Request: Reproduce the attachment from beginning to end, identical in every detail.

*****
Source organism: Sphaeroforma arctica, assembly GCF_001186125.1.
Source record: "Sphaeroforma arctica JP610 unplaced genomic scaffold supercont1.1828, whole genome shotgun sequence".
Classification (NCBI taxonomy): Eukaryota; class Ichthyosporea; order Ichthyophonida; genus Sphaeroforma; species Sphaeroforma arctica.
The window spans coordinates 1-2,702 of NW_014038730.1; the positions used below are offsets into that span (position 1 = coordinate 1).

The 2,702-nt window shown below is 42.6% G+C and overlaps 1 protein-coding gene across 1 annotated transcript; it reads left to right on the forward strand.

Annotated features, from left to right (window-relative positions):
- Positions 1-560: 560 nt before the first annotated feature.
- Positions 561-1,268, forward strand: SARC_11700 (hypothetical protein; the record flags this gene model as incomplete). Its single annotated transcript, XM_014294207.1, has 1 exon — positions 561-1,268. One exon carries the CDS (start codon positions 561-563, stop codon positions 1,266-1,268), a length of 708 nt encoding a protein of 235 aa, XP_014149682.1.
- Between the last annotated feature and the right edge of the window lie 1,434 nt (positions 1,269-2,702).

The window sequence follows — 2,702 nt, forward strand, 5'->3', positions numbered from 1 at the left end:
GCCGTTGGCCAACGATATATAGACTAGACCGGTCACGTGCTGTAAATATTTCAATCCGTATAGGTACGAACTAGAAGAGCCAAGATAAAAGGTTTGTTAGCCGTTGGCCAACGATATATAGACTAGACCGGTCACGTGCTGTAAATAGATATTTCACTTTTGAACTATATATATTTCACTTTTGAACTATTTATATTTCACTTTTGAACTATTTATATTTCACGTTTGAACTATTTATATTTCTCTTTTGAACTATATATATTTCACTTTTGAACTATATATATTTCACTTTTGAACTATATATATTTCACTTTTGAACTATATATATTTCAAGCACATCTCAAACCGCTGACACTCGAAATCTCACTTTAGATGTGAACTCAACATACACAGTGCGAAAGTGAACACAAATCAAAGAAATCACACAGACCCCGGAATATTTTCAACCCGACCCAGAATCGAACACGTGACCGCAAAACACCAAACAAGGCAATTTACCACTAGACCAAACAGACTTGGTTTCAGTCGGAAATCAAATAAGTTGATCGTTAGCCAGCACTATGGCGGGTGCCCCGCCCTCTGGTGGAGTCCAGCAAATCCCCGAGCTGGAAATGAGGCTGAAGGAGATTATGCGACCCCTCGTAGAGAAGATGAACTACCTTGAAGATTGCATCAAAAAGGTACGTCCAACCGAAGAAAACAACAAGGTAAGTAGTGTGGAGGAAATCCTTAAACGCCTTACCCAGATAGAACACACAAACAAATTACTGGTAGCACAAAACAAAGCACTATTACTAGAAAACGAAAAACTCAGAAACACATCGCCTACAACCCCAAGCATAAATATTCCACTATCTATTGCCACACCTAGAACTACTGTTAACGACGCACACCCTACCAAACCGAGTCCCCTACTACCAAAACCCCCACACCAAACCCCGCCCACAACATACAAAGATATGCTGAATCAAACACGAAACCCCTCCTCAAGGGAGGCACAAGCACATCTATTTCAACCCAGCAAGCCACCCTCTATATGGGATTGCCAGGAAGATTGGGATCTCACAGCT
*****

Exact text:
Source organism: Sphaeroforma arctica, assembly GCF_001186125.1.
Source record: "Sphaeroforma arctica JP610 unplaced genomic scaffold supercont1.1828, whole genome shotgun sequence".
Classification (NCBI taxonomy): Eukaryota; class Ichthyosporea; order Ichthyophonida; genus Sphaeroforma; species Sphaeroforma arctica.
The window spans coordinates 1-2,702 of NW_014038730.1; the positions used below are offsets into that span (position 1 = coordinate 1).

The 2,702-nt window shown below is 42.6% G+C and overlaps 1 protein-coding gene across 1 annotated transcript; it reads left to right on the forward strand.

Annotated features, from left to right (window-relative positions):
- Positions 1-560: 560 nt before the first annotated feature.
- Positions 561-1,268, forward strand: SARC_11700 (hypothetical protein; the record flags this gene model as incomplete). Its single annotated transcript, XM_014294207.1, has 1 exon — positions 561-1,268. One exon carries the CDS (start codon positions 561-563, stop codon positions 1,266-1,268), a length of 708 nt encoding a protein of 235 aa, XP_014149682.1.
- Between the last annotated feature and the right edge of the window lie 1,434 nt (positions 1,269-2,702).

The window sequence follows — 2,702 nt, forward strand, 5'->3', positions numbered from 1 at the left end:
GCCGTTGGCCAACGATATATAGACTAGACCGGTCACGTGCTGTAAATATTTCAATCCGTATAGGTACGAACTAGAAGAGCCAAGATAAAAGGTTTGTTAGCCGTTGGCCAACGATATATAGACTAGACCGGTCACGTGCTGTAAATAGATATTTCACTTTTGAACTATATATATTTCACTTTTGAACTATTTATATTTCACTTTTGAACTATTTATATTTCACGTTTGAACTATTTATATTTCTCTTTTGAACTATATATATTTCACTTTTGAACTATATATATTTCACTTTTGAACTATATATATTTCACTTTTGAACTATATATATTTCAAGCACATCTCAAACCGCTGACACTCGAAATCTCACTTTAGATGTGAACTCAACATACACAGTGCGAAAGTGAACACAAATCAAAGAAATCACACAGACCCCGGAATATTTTCAACCCGACCCAGAATCGAACACGTGACCGCAAAACACCAAACAAGGCAATTTACCACTAGACCAAACAGACTTGGTTTCAGTCGGAAATCAAATAAGTTGATCGTTAGCCAGCACTATGGCGGGTGCCCCGCCCTCTGGTGGAGTCCAGCAAATCCCCGAGCTGGAAATGAGGCTGAAGGAGATTATGCGACCCCTCGTAGAGAAGATGAACTACCTTGAAGATTGCATCAAAAAGGTACGTCCAACCGAAGAAAACAACAAGGTAAGTAGTGTGGAGGAAATCCTTAAACGCCTTACCCAGATAGAACACACAAACAAATTACTGGTAGCACAAAACAAAGCACTATTACTAGAAAACGAAAAACTCAGAAACACATCGCCTACAACCCCAAGCATAAATATTCCACTATCTATTGCCACACCTAGAACTACTGTTAACGACGCACACCCTACCAAACCGAGTCCCCTACTACCAAAACCCCCACACCAAACCCCGCCCACAACATACAAAGATATGCTGAATCAAACACGAAACCCCTCCTCAAGGGAGGCACAAGCACATCTATTTCAACCCAGCAAGCCACCCTCTATATGGGATTGCCAGGAAGATTGGGATCTCACAGCT